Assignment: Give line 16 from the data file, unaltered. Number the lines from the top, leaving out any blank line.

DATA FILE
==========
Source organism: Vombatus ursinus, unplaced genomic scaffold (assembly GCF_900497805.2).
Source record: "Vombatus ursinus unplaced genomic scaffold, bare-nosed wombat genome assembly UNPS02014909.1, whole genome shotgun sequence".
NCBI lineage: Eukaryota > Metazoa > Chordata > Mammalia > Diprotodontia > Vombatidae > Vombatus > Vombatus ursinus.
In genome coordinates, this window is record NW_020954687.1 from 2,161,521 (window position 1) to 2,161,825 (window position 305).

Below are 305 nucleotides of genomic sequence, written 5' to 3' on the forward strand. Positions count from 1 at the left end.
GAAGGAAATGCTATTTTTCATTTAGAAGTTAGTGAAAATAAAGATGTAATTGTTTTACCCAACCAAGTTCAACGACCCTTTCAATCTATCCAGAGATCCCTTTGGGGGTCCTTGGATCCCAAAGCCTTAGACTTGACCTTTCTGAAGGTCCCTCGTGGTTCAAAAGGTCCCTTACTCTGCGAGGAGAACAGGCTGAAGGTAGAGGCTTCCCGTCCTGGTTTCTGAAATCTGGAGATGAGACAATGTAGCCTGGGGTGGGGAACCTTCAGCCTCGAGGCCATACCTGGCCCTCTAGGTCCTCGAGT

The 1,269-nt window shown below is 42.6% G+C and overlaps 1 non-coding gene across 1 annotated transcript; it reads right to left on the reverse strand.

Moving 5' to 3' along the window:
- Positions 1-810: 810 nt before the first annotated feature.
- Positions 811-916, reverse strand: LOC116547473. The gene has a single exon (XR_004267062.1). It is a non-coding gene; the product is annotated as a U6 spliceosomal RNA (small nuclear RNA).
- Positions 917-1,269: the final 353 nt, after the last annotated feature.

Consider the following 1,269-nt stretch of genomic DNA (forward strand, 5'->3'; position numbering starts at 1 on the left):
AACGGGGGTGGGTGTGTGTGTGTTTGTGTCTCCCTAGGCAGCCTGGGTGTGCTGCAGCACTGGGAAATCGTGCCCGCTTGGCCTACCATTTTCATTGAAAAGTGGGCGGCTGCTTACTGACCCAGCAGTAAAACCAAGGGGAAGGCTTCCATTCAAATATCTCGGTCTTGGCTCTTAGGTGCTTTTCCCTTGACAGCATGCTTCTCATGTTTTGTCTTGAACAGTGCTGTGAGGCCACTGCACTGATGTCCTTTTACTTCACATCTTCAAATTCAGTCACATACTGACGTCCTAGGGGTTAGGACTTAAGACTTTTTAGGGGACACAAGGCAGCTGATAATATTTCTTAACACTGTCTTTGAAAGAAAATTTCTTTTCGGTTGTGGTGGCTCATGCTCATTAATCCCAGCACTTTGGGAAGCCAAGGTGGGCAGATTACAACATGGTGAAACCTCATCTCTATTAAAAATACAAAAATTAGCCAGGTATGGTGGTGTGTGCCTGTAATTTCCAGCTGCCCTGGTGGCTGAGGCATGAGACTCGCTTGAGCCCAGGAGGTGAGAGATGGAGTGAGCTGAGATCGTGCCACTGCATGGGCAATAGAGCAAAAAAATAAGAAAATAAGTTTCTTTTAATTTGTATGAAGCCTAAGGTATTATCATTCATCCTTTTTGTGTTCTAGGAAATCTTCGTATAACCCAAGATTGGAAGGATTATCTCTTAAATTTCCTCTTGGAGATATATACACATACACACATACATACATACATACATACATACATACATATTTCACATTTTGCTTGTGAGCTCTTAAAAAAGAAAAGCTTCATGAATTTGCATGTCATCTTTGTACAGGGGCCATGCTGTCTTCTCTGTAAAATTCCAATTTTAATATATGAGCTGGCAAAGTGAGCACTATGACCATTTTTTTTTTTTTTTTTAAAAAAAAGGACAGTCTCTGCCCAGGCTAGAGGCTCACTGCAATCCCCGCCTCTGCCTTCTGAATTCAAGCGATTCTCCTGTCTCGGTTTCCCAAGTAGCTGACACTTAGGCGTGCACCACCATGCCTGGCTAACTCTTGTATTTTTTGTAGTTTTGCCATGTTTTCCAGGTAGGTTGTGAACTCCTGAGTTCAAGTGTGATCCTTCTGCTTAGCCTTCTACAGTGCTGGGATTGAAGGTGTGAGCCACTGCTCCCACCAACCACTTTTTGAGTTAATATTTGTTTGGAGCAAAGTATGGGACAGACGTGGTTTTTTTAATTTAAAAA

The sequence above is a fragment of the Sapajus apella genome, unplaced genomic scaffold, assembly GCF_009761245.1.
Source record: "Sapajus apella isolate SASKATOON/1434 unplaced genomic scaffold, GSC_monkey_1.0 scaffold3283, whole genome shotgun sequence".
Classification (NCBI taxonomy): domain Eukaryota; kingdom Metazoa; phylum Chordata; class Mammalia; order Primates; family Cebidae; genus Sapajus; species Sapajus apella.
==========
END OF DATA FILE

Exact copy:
Classification (NCBI taxonomy): domain Eukaryota; kingdom Metazoa; phylum Chordata; class Mammalia; order Primates; family Cebidae; genus Sapajus; species Sapajus apella.